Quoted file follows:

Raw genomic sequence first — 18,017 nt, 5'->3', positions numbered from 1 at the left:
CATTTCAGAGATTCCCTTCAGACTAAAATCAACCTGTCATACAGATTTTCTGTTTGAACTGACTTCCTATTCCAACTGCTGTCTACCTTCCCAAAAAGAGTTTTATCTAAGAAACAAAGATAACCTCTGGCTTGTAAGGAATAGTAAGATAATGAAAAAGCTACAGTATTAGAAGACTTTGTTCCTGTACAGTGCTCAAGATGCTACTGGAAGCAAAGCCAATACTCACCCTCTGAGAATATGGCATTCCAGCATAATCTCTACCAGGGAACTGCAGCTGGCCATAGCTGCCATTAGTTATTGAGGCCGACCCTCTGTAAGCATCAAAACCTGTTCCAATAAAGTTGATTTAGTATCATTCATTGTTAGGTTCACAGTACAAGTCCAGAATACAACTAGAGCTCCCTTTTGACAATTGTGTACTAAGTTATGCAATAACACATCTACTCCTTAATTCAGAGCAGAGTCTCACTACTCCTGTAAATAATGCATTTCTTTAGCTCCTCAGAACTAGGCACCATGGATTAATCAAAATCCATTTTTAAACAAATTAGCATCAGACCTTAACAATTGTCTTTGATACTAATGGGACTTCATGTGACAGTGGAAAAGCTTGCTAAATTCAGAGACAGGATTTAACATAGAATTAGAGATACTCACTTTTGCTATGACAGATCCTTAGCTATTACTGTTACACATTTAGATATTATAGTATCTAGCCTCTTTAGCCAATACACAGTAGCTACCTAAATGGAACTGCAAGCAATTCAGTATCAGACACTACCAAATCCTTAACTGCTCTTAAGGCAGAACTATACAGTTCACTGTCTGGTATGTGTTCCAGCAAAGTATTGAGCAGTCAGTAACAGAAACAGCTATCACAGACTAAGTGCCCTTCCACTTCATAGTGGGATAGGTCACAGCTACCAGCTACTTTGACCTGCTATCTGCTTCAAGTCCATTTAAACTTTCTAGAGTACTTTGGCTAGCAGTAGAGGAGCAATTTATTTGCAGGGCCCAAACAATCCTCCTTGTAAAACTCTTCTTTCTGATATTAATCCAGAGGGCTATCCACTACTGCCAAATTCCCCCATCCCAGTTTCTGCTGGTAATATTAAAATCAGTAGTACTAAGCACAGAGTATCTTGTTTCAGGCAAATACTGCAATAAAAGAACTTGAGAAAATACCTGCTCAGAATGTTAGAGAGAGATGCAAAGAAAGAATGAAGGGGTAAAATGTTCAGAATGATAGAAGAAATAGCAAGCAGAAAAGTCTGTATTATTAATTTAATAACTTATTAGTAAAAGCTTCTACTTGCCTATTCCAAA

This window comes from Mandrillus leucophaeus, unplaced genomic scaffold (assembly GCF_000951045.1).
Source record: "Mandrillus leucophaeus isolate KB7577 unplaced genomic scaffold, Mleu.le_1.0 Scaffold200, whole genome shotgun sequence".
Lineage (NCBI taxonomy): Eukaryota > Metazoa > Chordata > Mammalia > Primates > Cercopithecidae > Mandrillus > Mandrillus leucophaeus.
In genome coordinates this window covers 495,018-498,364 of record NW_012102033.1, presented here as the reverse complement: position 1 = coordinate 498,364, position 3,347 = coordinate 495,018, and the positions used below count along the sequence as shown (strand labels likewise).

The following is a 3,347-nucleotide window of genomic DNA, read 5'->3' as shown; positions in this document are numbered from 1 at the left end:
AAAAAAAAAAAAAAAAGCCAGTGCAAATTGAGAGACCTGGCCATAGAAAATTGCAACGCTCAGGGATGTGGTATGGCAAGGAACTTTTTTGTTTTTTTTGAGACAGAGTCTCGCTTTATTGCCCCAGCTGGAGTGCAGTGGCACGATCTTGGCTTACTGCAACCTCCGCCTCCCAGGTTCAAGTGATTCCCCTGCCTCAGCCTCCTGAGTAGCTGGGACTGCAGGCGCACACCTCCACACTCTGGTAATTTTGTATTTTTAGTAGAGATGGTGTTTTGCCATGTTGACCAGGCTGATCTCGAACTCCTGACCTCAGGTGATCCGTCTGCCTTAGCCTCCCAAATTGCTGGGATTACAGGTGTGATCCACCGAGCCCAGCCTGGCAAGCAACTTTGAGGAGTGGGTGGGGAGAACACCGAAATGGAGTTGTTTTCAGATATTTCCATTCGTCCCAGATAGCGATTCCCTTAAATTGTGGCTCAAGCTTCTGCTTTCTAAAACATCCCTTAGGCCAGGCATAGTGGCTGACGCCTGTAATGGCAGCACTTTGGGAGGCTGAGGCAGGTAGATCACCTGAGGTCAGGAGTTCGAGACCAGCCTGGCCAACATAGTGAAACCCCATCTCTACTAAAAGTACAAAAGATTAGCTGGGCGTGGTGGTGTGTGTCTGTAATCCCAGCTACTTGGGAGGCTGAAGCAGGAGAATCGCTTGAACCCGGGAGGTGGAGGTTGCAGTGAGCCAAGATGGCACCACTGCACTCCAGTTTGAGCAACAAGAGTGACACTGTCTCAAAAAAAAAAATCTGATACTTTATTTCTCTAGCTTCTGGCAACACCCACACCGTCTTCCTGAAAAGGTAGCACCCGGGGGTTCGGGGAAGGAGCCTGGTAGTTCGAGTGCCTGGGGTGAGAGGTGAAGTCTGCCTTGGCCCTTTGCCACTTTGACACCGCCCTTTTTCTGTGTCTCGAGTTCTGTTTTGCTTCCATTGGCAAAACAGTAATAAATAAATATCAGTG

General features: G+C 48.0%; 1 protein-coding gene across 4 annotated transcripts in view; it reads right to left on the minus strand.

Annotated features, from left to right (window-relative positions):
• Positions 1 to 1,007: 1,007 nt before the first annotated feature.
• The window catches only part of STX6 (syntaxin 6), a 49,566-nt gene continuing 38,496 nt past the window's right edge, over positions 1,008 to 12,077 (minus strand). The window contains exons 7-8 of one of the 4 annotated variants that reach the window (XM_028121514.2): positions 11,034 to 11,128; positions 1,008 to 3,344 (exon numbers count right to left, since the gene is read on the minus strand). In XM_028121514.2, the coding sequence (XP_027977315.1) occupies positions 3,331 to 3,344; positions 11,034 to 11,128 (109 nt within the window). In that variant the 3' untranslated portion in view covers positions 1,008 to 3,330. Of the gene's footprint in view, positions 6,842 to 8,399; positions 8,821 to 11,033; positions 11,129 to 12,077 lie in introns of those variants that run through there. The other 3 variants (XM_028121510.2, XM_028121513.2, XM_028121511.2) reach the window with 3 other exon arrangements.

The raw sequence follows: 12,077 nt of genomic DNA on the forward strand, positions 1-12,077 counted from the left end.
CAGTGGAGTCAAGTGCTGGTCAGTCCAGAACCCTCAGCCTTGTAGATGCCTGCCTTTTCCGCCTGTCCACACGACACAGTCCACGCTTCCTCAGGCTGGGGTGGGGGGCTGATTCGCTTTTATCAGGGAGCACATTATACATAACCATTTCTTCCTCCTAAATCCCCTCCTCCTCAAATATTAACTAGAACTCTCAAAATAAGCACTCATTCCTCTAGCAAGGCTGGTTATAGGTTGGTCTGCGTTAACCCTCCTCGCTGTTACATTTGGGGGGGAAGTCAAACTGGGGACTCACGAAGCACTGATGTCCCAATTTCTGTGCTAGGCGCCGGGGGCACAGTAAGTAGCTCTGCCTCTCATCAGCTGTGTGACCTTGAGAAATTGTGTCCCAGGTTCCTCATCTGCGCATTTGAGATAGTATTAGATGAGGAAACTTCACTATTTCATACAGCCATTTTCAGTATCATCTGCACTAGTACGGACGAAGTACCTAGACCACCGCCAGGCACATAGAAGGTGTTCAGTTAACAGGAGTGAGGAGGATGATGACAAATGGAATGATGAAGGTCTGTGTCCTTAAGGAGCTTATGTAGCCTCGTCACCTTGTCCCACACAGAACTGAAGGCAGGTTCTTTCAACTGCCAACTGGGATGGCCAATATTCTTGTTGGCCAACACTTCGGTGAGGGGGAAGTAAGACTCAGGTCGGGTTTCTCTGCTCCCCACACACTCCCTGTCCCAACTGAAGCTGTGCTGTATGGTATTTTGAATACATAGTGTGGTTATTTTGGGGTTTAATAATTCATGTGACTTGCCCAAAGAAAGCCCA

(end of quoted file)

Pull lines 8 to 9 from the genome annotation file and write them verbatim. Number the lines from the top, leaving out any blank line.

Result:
AAAAAAAAAAAAAAAAGCCAGTGCAAATTGAGAGACCTGGCCATAGAAAATTGCAACGCTCAGGGATGTGGTATGGCAAGGAACTTTTTTGTTTTTTTTGAGACAGAGTCTCGCTTTATTGCCCCAGCTGGAGTGCAGTGGCACGATCTTGGCTTACTGCAACCTCCGCCTCCCAGGTTCAAGTGATTCCCCTGCCTCAGCCTCCTGAGTAGCTGGGACTGCAGGCGCACACCTCCACACTCTGGTAATTTTGTATTTTTAGTAGAGATGGTGTTTTGCCATGTTGACCAGGCTGATCTCGAACTCCTGACCTCAGGTGATCCGTCTGCCTTAGCCTCCCAAATTGCTGGGATTACAGGTGTGATCCACCGAGCCCAGCCTGGCAAGCAACTTTGAGGAGTGGGTGGGGAGAACACCGAAATGGAGTTGTTTTCAGATATTTCCATTCGTCCCAGATAGCGATTCCCTTAAATTGTGGCTCAAGCTTCTGCTTTCTAAAACATCCCTTAGGCCAGGCATAGTGGCTGACGCCTGTAATGGCAGCACTTTGGGAGGCTGAGGCAGGTAGATCACCTGAGGTCAGGAGTTCGAGACCAGCCTGGCCAACATAGTGAAACCCCATCTCTACTAAAAGTACAAAAGATTAGCTGGGCGTGGTGGTGTGTGTCTGTAATCCCAGCTACTTGGGAGGCTGAAGCAGGAGAATCGCTTGAACCCGGGAGGTGGAGGTTGCAGTGAGCCAAGATGGCACCACTGCACTCCAGTTTGAGCAACAAGAGTGACACTGTCTCAAAAAAAAAAATCTGATACTTTATTTCTCTAGCTTCTGGCAACACCCACACCGTCTTCCTGAAAAGGTAGCACCCGGGGGTTCGGGGAAGGAGCCTGGTAGTTCGAGTGCCTGGGGTGAGAGGTGAAGTCTGCCTTGGCCCTTTGCCACTTTGACACCGCCCTTTTTCTGTGTCTCGAGTTCTGTTTTGCTTCCATTGGCAAAACAGTAATAAATAAATATCAGTG

General features: G+C 48.0%; 1 protein-coding gene across 4 annotated transcripts in view; it reads right to left on the minus strand.